Siting. The placement of the landfill in an environmentally sensitive area and in the vicinity of schools, nursing homes, senior housing, churches, businesses, an underground aquifer, etc. is not in the best interest of the citizens of Albany or the surrounding communities. The original siting of the landfill in the Pine Bush Preserve was contrary to DEC guidelines to begin with. DEC has already compounded its original mistake by allowing numerous expansions of the Greater Albany Landfill (GAL) over the past seventeen years. It is time for DEC to stop any further destruction of the Pine Bush Preserve for the purpose of siting a landfill. A Regional Landfill Authority (see above) would help to rectify the misguided approval of allowing the GAL and its many expansions to be undertaken in the Pine Bush Preserve, by finding a suitable place somewhere in the larger ANSWERS consortium land area to site a landfill, than in the environmentally-sensitive Pine Bush Preserve.
Budget Balancing. Albany has grown to depend on revenue from the landfill to balance its budget. In reviewing the different documents establishing the GAL and then expanding the GAL, I have yet to come across any documentation or rules or regulations that state that profiting from a landfill is a valid reason for establishing a municipal landfill. Government's mission is to serve the citizenry, not profit from them. The City provides many services to its residents that are not driven by profit-making. The removal of trash should not be an exception to this role of government. If one of the City's reasons for requesting the landfill expansion is to balance its budget, then DEC should require that an economic impact study be undertaken as part of the EIS process. The economic impact of tourists coming to the Capital District area to visit the sand dunes and scrub oak, possibly witness a Karner Blue butterfly, or just enjoy a hike in a nature preserve located in the middle of New York State must be comparatively studied against the "profit" the City says it makes off operating the landfill. The operation of this landfill requires the City to borrow funds to pay many costs associated with the landfill. Marketing the Albany Pine Bush Preserve as a tourist attraction and a natural scientific laboratory, with no capital costs to taxpayers, is a prudent investment of taxpayers' money. It is only proper that DEC require a complete, exhaustive economic impact study of alternative uses of the Pine Bush Preserve than that of a dump if the City keeps insisting that the landfill is necessary for a balanced budget.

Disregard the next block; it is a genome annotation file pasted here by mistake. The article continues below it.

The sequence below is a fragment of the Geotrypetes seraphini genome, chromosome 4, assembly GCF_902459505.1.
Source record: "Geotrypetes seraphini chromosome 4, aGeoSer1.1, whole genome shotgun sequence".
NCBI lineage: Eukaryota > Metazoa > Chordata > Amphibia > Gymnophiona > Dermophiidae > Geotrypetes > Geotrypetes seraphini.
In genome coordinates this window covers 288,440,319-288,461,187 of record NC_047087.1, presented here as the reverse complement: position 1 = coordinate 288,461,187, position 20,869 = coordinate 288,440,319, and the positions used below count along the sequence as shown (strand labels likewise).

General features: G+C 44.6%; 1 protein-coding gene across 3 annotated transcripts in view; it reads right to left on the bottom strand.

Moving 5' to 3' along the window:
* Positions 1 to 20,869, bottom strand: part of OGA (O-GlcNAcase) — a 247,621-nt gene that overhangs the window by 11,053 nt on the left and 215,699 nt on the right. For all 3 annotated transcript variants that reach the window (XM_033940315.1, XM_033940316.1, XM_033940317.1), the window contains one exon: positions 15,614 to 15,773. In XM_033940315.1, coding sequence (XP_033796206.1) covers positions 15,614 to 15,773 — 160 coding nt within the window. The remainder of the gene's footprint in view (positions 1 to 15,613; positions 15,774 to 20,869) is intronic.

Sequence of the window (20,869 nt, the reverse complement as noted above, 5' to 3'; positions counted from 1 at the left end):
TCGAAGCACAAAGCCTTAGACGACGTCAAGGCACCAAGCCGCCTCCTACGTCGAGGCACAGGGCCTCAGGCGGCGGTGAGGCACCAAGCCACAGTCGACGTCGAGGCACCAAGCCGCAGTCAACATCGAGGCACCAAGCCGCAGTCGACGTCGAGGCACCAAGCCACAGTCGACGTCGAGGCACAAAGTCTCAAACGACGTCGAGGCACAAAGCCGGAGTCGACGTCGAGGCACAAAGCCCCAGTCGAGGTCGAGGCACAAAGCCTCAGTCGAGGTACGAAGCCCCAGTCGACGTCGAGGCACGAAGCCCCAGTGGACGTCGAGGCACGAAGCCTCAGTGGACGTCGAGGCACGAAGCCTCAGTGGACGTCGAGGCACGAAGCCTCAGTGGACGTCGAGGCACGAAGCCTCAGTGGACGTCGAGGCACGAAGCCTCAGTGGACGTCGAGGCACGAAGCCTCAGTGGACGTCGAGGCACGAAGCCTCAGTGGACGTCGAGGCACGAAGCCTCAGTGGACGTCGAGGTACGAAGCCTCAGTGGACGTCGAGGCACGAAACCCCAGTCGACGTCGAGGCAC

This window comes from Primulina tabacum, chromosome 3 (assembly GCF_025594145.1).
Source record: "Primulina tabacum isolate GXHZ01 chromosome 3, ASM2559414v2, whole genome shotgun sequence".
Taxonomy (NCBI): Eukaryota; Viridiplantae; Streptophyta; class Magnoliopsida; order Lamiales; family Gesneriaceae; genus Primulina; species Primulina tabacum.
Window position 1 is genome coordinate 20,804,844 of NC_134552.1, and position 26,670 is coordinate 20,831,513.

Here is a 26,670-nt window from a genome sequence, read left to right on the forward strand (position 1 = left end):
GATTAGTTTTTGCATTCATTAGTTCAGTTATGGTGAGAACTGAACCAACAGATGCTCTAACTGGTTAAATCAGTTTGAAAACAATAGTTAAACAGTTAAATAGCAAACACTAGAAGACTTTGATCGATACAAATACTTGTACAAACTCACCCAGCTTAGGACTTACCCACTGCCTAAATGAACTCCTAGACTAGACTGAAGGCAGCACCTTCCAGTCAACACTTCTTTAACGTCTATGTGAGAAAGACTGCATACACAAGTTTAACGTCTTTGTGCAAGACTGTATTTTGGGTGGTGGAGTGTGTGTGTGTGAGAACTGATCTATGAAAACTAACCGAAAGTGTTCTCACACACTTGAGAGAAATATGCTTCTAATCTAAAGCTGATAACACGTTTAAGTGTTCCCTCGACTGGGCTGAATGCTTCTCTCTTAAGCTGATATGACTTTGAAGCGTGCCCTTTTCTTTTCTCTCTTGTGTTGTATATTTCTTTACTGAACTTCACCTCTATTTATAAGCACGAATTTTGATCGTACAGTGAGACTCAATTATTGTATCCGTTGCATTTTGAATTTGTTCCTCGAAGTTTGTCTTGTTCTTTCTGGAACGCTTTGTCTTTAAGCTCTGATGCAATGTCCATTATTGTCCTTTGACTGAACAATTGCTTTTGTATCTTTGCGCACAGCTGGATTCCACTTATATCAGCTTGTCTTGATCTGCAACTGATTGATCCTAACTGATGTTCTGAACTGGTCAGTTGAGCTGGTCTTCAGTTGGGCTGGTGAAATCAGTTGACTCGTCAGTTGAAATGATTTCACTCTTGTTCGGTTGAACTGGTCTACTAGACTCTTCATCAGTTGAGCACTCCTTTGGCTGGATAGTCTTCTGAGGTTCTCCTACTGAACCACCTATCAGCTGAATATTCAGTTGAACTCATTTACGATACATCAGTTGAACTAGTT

The City's mixed record managing the landfill, the fact that the landfill is a regional facility and it should be constituted as such under the Public Authorities Law, the need to increase recycling, reuse, and recovery, the requirement that the siting of the landfill must follow all DEC rules and regulations, and the excuse of balancing the City's budget on "profits" from the landfill are all issues that DEC must consider before any further expansion of the landfill in the Pine Bush Preserve is allowed to go forward. The Albany Pine Bush Preserve is a unique treasure, its time to stop burying it under a mountain of trash.